UM looks limit crime on prop­er­ties

Public Spirit - - FRONT PAGE - By Caitlin Burns

cburns@jour­nalregis­ter.com Up­per Moreland Town­ship ad­vised res­i­dents to keep a close eye on any neigh­bor­hood houses that could be aban­doned to limit crim­i­nal ac­tiv­ity at sev­eral pos­si­ble lo­ca­tions.

The board of com­mis­sion­ers dis­cussed the town­ship’s abil­ity to iden­tify and mon­i­tor aban­doned houses April 15 and de­ter­mined WKDW nHLJKERUs ZHUH WKH fiUsW OLnH RI de­fense in keep­ing van­dal­ism from oc­cur­ring.

“Ap­par­ently crim­i­nal ac­tiv­ity was go­ing on in one of th­ese homes,” town­ship So­lic­i­tor Kate Harper said.

At a pre­vi­ous meet­ing, res­i­dent Nick Scull re­ported to the town­ship that a house near his on In­man Ter­race had been stripped of its cop­per pip­ing af­ter the owner had died and the es­tate left in dis­re­pair.

“Peo­ple should report that sort of sus­pi­cion di­rectly to the po­lice,” he said.

Harper said there are sev­eral rea­sons an or­di­nance that re­quires Real­tors or banks to no­tify the town­ship of an aban­doned or fore­closed prop­erty would not be en­force­able. Two ex­am­ples that were given were that many banks that of­fer mort- gages are na­tional banks that could be head­quar­tered in other ar­eas of the coun­try or that many fore­closed prop­er­ties are still lived in un­til the houses go to sher­iff’s sale.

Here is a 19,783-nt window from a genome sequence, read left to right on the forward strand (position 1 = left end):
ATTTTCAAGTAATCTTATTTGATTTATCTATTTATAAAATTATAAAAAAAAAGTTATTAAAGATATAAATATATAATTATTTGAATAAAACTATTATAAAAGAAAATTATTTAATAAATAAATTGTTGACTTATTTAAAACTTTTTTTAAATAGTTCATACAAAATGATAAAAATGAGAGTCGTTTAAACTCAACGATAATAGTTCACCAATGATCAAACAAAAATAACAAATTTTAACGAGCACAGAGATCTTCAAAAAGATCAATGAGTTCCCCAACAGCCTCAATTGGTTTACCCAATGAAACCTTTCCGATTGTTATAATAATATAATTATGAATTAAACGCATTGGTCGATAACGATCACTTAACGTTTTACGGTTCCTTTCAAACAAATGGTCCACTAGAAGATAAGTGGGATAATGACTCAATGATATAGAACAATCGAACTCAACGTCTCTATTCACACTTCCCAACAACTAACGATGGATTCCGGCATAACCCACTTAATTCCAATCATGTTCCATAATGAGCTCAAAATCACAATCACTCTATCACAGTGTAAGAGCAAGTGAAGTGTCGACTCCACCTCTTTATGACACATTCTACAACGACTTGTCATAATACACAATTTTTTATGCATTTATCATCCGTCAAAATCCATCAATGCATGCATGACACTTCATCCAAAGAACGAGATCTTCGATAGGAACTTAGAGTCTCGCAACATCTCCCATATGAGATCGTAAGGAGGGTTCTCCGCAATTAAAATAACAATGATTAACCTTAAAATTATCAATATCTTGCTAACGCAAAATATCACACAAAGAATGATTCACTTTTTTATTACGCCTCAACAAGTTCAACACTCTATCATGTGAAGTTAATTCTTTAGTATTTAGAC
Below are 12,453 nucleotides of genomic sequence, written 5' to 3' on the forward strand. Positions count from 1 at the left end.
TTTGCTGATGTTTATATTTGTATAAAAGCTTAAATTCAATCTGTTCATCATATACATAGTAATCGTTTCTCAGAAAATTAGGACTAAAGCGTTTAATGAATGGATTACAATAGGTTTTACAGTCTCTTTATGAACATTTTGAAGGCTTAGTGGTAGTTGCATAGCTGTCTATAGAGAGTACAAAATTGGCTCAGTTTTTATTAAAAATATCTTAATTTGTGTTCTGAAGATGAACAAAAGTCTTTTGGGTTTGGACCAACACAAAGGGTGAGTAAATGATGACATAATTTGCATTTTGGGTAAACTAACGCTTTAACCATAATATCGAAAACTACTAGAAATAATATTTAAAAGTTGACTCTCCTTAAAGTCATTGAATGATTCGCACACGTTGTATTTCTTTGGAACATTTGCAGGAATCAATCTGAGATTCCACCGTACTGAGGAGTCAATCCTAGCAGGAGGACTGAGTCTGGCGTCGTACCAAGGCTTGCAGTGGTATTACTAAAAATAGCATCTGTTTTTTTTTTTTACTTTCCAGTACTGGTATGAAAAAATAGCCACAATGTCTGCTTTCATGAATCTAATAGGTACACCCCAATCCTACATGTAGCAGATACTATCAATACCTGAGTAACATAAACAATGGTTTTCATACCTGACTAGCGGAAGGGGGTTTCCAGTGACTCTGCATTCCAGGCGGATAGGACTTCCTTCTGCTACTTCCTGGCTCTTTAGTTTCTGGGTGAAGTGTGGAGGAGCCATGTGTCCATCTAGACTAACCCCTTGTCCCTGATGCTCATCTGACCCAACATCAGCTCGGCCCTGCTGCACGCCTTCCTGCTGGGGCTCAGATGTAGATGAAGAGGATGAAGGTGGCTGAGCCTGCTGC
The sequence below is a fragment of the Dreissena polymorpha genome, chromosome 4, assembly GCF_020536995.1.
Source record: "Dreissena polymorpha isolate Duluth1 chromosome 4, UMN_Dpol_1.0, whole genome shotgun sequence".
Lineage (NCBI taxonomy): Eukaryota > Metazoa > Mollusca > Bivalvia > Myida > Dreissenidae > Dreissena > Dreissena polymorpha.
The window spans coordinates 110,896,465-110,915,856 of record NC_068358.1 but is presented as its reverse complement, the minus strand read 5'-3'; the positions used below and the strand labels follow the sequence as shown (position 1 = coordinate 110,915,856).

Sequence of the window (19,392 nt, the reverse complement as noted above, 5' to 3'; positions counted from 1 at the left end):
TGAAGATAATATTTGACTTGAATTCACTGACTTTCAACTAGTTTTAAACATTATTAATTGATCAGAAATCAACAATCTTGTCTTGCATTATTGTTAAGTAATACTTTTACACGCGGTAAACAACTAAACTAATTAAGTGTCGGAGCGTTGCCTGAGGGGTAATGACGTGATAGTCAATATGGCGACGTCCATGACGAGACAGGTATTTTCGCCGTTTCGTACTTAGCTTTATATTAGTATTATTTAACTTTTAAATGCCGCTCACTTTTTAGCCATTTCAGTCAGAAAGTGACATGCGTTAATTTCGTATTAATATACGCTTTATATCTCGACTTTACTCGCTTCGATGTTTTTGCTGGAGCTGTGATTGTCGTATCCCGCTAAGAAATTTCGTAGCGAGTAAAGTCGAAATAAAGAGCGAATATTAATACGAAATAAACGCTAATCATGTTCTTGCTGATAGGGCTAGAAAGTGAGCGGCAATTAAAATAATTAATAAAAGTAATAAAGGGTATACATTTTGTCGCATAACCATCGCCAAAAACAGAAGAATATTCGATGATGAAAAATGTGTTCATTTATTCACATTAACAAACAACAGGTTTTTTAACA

“I’m wor­ried about the neigh­bor­hood de­te­ri­o­rat­ing,” Scull said. “I’ve been watch­ing peo­ple come and go for months.”

Act­ing po­lice Chief Alex Levy said it is a “slip­pery slope” and the de­part­ment can­not as­sume a prop­erty is aban­doned even if it is in dis­UHSDLU. HH sDLG HvHn LI SROLFH RI­fiFHUs were driv­ing through the neigh­bor­hoods they can­not as­sume a house is aban­doned and go in. How­ever, Levy said, if a neigh­bor is con­cerned about a neigh­bor­ing house and calls the po­lice, they can in­ves­ti­gate.

“We need the neigh­bors. With­out the neigh­bors we’re not ef­fec­tive,” Levy said. “It’s a qual­ity of life is­sue.”

“TKH fiUsW OLnH RI GHIHnsH Ln DOO of this, to me, is all my neigh­bors,” res­i­dent De­nis Hur­ley said. “If you can’t rely on your neigh­bor to look around and know who’s next door and who’s across the street, boy, I’m in the wrong neigh­bor­hood. I’m in the wrong town. On our block, ev­ery­body is watch­ing for ev­ery­one ... I think it’s our re­spon­si­bil­ity.”

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